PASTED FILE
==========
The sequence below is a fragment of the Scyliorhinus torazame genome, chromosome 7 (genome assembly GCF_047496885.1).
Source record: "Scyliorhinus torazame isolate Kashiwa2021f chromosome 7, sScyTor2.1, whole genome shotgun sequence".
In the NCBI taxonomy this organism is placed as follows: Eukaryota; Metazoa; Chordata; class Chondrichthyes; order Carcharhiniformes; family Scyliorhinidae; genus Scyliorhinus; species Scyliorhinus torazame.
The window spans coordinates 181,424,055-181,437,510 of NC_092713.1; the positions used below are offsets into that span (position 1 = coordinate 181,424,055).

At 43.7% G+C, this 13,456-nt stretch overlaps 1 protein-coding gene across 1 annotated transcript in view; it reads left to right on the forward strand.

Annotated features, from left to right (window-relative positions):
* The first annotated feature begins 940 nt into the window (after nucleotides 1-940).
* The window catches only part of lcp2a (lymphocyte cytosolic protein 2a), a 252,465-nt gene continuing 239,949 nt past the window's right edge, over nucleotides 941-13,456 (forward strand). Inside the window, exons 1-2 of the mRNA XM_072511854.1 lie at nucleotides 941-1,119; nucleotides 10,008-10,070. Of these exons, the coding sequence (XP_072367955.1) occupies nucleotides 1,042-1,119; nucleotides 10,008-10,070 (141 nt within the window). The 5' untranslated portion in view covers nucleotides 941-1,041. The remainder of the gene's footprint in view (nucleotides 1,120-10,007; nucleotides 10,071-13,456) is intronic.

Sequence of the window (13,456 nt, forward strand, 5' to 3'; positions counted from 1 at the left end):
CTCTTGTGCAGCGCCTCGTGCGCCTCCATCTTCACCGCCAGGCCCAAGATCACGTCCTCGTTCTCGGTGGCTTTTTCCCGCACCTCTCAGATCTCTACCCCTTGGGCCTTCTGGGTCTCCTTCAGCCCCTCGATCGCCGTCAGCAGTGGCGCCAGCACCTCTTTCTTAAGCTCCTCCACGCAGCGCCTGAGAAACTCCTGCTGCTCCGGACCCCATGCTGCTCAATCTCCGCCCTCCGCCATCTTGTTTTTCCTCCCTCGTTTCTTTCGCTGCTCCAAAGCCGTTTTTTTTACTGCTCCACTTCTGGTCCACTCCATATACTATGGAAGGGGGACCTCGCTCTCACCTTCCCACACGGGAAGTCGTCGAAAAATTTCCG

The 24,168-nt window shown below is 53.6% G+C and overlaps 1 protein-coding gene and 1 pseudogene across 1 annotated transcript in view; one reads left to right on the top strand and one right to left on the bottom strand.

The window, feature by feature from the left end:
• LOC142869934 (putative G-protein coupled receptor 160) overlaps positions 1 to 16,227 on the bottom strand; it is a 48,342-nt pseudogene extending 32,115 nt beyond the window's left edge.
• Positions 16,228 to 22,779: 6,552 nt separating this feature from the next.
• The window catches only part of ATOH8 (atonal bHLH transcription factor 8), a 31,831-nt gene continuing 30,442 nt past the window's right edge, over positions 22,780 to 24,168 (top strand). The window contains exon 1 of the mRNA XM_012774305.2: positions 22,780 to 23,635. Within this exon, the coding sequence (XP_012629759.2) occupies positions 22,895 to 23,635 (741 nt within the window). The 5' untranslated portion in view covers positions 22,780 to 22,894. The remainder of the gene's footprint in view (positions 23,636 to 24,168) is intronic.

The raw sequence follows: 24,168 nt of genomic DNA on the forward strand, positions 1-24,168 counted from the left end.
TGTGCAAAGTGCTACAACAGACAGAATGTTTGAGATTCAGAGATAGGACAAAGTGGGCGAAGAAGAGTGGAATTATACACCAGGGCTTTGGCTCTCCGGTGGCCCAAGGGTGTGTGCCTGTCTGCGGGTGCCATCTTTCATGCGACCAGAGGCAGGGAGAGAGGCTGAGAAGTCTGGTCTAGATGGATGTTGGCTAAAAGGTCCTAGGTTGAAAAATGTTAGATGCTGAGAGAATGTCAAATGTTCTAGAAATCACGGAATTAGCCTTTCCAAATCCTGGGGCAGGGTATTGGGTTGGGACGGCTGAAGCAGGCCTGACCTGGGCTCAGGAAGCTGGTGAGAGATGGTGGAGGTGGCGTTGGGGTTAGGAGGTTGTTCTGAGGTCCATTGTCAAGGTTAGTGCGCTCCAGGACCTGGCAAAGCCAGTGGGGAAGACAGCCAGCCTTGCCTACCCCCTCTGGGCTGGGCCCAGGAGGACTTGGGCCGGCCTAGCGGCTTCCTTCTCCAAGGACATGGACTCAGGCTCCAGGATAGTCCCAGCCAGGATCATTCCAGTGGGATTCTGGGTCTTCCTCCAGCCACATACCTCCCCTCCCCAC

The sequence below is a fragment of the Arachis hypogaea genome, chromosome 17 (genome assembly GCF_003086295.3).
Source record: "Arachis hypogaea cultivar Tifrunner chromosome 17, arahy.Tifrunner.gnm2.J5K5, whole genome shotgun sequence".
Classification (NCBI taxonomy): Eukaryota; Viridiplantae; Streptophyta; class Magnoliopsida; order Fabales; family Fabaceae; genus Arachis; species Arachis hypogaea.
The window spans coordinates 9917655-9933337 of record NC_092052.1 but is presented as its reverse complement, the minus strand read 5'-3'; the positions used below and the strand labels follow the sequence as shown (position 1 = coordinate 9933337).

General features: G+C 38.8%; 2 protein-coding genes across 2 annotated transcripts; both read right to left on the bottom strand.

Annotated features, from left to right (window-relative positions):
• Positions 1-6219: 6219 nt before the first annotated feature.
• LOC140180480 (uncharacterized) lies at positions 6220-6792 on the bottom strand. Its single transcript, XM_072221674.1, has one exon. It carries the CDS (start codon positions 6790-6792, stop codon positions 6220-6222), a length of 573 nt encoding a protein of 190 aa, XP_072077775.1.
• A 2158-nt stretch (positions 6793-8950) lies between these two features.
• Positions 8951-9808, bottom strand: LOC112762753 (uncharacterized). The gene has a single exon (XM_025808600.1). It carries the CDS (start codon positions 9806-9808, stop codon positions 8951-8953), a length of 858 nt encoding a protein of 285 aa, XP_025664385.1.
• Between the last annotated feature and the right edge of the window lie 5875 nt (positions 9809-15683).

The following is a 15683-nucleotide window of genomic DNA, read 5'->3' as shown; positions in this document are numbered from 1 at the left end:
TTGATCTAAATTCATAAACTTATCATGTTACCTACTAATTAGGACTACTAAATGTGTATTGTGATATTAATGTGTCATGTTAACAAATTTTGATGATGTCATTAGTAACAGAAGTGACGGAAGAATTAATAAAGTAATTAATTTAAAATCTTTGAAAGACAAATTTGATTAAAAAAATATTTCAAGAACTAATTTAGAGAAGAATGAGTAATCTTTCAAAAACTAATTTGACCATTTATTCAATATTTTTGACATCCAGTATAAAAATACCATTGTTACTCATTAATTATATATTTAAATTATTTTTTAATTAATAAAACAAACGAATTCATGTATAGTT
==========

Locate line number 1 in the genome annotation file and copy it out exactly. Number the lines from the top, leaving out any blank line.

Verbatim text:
The sequence below is a fragment of the Scyliorhinus torazame genome, chromosome 7 (genome assembly GCF_047496885.1).